Tension over ‘Allah’ issue worries Christians

16 Jan 2014 / 09:52 H.

    PETALING JAYA (Jan 15, 2014): The Christian Federation of Malaysia (CFM) is concerned over escalating tension with regard to the "Allah" issue.
    Its chairman Rev Eu Hong Seng said incidents that contributed to the situation included the singling out of Father Lawrence Andrew, the editor of the Herald, for criticism with threats of "mega demonstrations" against him.
    Another incident was the newspaper advertisement on Jan 11 placed by the head of Selangor Islamic Council (MAIS) justifying the raid by the Selangor Islamic Religious Department (JAIS) on the premises of the Bible Society of Malaysia.
    He said demonstrations near Shekinah Glory AG Church in Klang and the gathering by a group of about 100 people outside the Metro Tabernacle Church in Gombak had heightened tensions.
    "We are of the view that none of these incidents was either helpful or prudent in the current environment," said Eu.
    He said the 10-point solution announced by the government in April 2011 should have resolved the "Allah" controversy.
    "In the absence of any clear direction from the political leadership, what we are witnessing is the mad scramble by any and every group to grab media attention. Regrettably, the government that devised the 10-point solution is now silent about it," he said.
    Expressing that CFM remains undaunted, Eu said: "We stand firm and united in our understanding of the principles of the freedom of religion and the equal protection of the law, both of which are guaranteed in the Federal Constitution, the supreme law of the land.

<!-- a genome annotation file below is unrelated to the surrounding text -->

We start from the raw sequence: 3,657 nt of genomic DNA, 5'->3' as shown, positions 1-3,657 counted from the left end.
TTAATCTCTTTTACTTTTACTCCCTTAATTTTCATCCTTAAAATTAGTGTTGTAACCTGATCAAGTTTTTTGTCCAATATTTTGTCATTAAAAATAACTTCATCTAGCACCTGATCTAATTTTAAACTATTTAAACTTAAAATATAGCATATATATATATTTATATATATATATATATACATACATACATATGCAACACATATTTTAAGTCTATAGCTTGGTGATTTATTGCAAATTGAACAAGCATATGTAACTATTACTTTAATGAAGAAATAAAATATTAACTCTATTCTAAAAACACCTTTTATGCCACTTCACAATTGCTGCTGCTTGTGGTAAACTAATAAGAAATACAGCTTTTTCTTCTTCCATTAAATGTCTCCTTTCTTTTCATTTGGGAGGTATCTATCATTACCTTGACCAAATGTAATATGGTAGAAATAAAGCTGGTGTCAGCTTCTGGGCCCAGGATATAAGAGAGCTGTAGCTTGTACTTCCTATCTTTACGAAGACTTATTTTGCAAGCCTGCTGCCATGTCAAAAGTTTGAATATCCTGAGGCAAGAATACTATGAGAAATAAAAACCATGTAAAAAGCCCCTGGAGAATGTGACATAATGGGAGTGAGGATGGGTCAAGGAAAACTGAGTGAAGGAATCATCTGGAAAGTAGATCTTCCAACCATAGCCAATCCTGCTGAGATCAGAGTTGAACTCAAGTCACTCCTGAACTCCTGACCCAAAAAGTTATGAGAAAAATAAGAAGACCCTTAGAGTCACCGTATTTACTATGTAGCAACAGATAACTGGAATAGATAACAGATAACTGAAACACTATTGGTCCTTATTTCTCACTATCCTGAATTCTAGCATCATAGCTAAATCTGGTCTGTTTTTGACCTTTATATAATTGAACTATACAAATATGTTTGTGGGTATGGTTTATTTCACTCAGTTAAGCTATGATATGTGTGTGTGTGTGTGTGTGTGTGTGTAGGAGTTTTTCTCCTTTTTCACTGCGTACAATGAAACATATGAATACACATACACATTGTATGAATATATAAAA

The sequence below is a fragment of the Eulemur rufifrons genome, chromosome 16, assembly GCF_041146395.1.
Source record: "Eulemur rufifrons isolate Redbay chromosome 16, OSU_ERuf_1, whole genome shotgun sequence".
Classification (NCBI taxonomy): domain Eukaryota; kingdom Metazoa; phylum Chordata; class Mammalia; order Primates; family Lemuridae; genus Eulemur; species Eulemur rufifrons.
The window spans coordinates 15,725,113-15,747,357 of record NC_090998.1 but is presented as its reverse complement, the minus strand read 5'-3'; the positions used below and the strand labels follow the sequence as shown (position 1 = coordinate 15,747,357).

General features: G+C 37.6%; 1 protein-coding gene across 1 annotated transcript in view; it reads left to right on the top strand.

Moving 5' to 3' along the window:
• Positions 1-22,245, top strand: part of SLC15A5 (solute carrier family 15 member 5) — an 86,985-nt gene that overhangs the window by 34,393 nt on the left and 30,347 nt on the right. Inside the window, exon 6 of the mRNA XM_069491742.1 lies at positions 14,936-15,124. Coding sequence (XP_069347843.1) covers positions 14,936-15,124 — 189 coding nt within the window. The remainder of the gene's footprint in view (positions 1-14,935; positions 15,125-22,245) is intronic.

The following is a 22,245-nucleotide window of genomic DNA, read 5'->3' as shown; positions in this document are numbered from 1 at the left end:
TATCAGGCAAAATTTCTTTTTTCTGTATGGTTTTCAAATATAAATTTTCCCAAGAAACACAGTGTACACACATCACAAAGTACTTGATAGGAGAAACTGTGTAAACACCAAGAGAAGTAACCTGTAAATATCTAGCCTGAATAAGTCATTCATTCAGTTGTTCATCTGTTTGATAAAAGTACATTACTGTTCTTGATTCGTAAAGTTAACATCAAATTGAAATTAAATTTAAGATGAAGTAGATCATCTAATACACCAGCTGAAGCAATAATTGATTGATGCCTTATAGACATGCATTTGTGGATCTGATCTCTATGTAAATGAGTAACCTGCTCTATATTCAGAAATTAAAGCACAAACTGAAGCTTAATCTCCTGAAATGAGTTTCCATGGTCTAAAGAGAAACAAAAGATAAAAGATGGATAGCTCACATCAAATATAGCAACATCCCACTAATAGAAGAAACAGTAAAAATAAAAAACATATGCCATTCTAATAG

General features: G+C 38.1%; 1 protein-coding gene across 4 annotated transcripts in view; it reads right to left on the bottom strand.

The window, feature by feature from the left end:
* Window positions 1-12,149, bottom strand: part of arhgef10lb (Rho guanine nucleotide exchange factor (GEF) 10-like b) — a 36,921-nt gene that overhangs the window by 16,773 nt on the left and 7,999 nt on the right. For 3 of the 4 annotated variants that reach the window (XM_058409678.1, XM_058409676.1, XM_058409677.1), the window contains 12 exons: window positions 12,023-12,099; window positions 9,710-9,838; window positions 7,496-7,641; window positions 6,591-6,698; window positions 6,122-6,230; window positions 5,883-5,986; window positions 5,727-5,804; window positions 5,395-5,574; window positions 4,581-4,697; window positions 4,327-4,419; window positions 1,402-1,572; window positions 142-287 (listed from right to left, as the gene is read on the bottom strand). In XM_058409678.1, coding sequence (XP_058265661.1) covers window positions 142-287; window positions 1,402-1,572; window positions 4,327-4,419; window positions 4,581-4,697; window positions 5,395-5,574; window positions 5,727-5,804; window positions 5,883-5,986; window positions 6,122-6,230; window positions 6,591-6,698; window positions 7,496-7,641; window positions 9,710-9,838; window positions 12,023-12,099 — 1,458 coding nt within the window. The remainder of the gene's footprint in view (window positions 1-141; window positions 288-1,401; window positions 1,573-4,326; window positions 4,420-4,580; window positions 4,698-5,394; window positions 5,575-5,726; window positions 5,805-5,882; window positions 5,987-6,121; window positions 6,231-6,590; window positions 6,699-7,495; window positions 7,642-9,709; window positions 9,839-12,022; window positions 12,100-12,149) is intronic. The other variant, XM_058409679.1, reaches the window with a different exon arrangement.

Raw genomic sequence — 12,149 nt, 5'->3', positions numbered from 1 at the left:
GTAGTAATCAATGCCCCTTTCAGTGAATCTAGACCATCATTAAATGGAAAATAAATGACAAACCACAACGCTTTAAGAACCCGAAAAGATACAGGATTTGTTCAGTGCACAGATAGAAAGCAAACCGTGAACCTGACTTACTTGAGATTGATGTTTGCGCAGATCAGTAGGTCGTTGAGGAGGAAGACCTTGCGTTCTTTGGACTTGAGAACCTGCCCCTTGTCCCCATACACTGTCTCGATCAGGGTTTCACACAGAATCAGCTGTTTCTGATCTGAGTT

"We look to the courts of this land to protect, preserve and defend these cherished principles of our Constitution.
    "We stand by individuals such as Father Lawrence and churches that have been singled out to be recipients of unwarranted and undeserved protests, and with the many Christians in this country whose only offence has been a heartfelt desire to worship and address God in their own language," he added.
    Eu said 64% of Christians in Malaysia have no other language for their Bible, prayer and worship except Bahasa Malaysia.
    "We thank friends and neighbours from other faiths who understand this history and who are standing with us and by us in these dark days.
    "We call on all peace-loving people in Malaysia and throughout the world to continue to pray for peace and security of individual Christians, churches and communities, and for justice to prevail in our beloved nation," he added.


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